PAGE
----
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Is Sugar Addiction Real?
It sounds like such an ugly word, doesn’t it? Yet most of have them. And when something controls us, it more or less takes front row in our life, ruling us.
I don’t know about you, but I don’t want anything ruling me besides God. So the question becomes: how and why does some THING gain the upper hand in our lives?
Today I’ll take you inside.
Inside the mind of a recovering sugar addict.
By the way, I have six women who are in my inner home. You gotta read this post, “My Victorian House” to know what I mean by that.
Those women are my very dearest friends. Five of the six LOVE to talk about food and food plans and how to stay slender. However, talk of that sort drives ONE of them berserk. So if you hate food talk, this post is not for you!
However, if you love this kind of conversation, pull up a chair. Pour yourself another cup of coffee. Welcome to this table.
So. I have been married for 30 years. My husband Russ and I have eight children. As you can expect, most of my life has been spent pregnant or lactating and trying to get back into some semblance of shape.
I always followed the nutritional advice that made the most sense. I ate a balance of foods. I did the low fat thing.
Yet my weight and my cholesterol were always over the limit.
Then I started cutting out the white stuff, including flour and sugar. And low and behold, my weight and cholesterol became normal. For the first time. In decades. (My triglycerides went from 450 to 63.)
Guess what? Eating whole, clean foods creates a whole, clean person.
My only issue was sugar. I couldn’t get RID of it because it was like my bestie. It made me happy. I loved cheesecake and coffee, protein balls and such.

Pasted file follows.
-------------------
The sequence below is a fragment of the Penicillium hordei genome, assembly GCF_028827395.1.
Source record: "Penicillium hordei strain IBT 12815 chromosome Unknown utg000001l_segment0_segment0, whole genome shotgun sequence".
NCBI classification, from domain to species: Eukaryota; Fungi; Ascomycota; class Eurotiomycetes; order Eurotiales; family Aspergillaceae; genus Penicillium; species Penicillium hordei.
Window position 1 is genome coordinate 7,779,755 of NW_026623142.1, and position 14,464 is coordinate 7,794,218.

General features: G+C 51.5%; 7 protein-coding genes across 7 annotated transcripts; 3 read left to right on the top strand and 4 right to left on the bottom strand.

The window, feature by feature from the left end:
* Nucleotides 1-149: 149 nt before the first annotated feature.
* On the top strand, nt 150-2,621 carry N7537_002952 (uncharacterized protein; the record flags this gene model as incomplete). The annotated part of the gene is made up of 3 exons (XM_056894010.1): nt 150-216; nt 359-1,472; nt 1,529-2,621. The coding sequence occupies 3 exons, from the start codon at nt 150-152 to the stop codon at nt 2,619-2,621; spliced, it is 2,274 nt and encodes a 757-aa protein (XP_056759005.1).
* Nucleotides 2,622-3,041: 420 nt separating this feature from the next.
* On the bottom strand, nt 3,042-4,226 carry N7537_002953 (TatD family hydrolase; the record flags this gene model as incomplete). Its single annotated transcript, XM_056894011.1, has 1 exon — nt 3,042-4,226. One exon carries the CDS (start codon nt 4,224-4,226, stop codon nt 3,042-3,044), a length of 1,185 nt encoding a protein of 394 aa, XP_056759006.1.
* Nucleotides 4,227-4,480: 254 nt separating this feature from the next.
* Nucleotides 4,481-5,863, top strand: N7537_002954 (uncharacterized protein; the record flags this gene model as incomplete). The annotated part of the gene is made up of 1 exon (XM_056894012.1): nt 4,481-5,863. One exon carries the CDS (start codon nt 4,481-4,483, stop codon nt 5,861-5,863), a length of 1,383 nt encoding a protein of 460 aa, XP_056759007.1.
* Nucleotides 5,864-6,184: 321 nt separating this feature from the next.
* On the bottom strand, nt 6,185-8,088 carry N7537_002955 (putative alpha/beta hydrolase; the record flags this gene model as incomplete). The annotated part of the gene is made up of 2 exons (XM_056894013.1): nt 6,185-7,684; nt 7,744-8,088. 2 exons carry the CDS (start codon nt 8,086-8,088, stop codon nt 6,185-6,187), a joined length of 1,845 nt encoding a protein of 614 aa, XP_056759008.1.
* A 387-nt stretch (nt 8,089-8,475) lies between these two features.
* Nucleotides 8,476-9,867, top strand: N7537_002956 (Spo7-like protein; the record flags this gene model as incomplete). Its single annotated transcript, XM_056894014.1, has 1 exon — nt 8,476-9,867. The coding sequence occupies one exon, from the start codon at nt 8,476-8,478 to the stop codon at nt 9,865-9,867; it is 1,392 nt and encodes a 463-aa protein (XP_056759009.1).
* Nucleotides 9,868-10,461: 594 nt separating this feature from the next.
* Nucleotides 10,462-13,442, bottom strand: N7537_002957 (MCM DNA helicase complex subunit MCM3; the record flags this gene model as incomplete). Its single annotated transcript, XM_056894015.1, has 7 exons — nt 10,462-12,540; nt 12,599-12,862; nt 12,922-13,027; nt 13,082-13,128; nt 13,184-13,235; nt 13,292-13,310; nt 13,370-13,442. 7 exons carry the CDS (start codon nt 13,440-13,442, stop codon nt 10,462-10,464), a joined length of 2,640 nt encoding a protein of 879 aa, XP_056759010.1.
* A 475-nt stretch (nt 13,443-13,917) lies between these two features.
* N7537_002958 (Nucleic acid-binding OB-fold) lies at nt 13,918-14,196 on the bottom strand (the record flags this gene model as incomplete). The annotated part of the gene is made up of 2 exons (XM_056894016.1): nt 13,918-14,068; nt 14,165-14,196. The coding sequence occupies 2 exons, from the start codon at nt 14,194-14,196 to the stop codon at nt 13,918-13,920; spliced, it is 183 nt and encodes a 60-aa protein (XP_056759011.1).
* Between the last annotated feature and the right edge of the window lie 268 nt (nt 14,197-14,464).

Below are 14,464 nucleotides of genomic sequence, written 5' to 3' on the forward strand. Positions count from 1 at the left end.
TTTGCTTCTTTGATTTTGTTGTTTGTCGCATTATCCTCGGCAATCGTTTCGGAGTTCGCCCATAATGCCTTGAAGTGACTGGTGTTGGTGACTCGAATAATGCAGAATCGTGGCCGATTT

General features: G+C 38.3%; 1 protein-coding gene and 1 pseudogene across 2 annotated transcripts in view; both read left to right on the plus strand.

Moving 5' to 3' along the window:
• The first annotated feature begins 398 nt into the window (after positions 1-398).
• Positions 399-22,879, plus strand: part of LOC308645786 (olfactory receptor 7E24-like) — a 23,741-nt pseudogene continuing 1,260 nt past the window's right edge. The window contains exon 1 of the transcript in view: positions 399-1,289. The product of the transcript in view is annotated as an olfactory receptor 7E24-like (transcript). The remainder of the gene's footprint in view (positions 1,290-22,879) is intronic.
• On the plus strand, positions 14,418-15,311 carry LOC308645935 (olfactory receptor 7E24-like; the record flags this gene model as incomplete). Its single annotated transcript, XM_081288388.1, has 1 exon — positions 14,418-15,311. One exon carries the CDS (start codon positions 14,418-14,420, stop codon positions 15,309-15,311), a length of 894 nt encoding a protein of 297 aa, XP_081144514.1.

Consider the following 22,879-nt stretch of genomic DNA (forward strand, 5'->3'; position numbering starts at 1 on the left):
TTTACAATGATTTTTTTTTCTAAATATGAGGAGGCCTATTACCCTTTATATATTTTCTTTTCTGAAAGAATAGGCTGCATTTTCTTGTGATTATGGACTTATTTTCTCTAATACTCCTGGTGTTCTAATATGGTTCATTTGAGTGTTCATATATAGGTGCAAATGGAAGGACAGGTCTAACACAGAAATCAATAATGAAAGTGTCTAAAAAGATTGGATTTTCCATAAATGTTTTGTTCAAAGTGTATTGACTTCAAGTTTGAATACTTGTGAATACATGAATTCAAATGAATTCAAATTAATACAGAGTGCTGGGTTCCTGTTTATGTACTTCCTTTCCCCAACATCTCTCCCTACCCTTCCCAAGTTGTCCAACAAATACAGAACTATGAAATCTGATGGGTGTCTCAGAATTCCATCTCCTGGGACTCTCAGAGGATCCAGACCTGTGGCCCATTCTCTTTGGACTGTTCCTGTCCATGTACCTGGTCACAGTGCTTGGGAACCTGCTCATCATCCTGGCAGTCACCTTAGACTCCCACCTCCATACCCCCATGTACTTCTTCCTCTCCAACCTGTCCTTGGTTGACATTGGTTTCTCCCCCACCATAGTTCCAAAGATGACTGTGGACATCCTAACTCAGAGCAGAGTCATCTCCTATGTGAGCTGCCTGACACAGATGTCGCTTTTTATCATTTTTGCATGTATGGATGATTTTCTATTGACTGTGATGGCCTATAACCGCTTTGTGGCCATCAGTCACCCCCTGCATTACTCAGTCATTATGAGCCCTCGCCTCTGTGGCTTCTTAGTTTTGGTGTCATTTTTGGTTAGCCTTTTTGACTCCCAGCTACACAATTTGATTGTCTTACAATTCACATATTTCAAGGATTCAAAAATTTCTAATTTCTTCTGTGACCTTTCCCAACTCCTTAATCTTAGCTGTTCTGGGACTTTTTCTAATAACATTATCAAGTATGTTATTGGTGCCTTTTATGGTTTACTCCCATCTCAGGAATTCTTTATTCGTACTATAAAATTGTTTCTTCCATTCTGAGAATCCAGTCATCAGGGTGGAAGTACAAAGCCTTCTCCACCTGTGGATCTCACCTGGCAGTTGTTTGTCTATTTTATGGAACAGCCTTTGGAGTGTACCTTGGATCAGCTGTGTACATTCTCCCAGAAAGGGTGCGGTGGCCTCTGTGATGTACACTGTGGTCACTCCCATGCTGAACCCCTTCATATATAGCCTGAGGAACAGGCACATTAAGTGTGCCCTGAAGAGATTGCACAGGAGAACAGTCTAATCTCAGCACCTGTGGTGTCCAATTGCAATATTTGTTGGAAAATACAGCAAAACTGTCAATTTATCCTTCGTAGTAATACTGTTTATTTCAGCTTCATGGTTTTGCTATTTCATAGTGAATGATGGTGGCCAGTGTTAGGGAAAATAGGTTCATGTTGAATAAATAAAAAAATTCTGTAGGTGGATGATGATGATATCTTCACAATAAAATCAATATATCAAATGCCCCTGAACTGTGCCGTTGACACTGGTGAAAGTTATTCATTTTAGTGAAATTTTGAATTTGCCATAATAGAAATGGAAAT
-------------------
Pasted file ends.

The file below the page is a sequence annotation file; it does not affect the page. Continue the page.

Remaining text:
It seemed like my best life always involved some form of sugar.
Then in January of 2017 one of my best friends, Lori Pendergrass and I decided to eat Whole30, which cut out basically everything fun in life. We ate protein, veggies and some fruit.
The idea is to take out allergens for a month. And then they teach you to slowly add food categories back in, one by one. If you react to something, you know it’s not doing you any favors.
While doing Whole30 I felt awesome. Okay, that’s a lie. By about day TEN I felt awesome. The first week felt more like a hangover.
Through that experience, I discovered that sugar and flour were not my friends. I had known that about flour, but it was kind of sad to realize it about sugar.
I didn’t stop eating sugar fully, but mostly. (When I ate it, I would do this weird thing. I’d get irrationally angry at my kids. I think we all realized it at the same time and then THEY went on high alert to KEEP ALL SUGAR OUT OF MOM’S MOUTH.)
And that has mostly worked. However, in the past several months, this feeling has begun to emerge.
I see EVERYONE ELSE IN THE ENTIRE UNIVERSE eating sugar, enjoying sugar and surely it’s okay in smallish portions.
Then there’s the fact that I was raised by a mama, Bonnie Kreshel, from Wilber, Nebraska, that loved preparing fantastic foods for her family. She would make nine loaves of French Bread at a time. (I am one of eleven kids.) I can still recall the counter FILLED with hot bread.
I LOVE MY MOTHER.
Pies and desserts are easily thought of as love in my head and I want to love my family in the same way.
Plus my husband LOVES desserts. He has a huge sweet tooth and feels totally loved when I make him a little something.
So, easily, there is this massive war within.
I GET what sugar does to me. Yet in the core of Lori, I think it’s love. So it messes with this internal dialogue.
Living in the Doerneman home is a little like being on a roller coaster, depending on Mama Lori’s thought life. It’s like, “Oh, here’s some ice cream...oh my stars, that’s bad for you...here, have a carrot.”
It’s just stupid. I am not sure how to feed myself and even though I know, without a doubt, how bad sugar is for the human body, I still want to give it to my family.
I want them to enjoy it. Because it’s love.
In September of this year I decided to just really focus on me and working on gaining more freedom in my thought life. The whole goal is freedom, you know? That’s what we do in The Parenting Dare. We help families avoid addiction, specifically addiction to pornography.